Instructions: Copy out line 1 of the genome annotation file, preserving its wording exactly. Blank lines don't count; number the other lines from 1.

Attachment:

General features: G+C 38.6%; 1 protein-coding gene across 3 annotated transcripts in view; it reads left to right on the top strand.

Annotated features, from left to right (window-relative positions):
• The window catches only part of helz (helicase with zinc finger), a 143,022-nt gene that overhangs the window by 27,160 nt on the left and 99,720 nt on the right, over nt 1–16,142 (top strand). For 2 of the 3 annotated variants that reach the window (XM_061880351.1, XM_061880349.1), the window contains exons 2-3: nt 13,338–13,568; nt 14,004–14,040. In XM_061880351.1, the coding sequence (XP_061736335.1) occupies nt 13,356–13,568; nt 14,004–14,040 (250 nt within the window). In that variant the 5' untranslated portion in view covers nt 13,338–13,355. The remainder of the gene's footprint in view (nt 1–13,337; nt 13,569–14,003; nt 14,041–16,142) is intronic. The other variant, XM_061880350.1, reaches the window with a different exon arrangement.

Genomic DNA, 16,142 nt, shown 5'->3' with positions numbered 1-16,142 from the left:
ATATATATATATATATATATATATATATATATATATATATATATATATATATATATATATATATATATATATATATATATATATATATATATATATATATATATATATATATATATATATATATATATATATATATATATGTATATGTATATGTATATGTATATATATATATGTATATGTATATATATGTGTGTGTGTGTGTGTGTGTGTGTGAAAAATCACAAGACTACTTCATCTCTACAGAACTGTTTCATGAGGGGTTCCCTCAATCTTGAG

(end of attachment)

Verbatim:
General features: G+C 38.6%; 1 protein-coding gene across 3 annotated transcripts in view; it reads left to right on the top strand.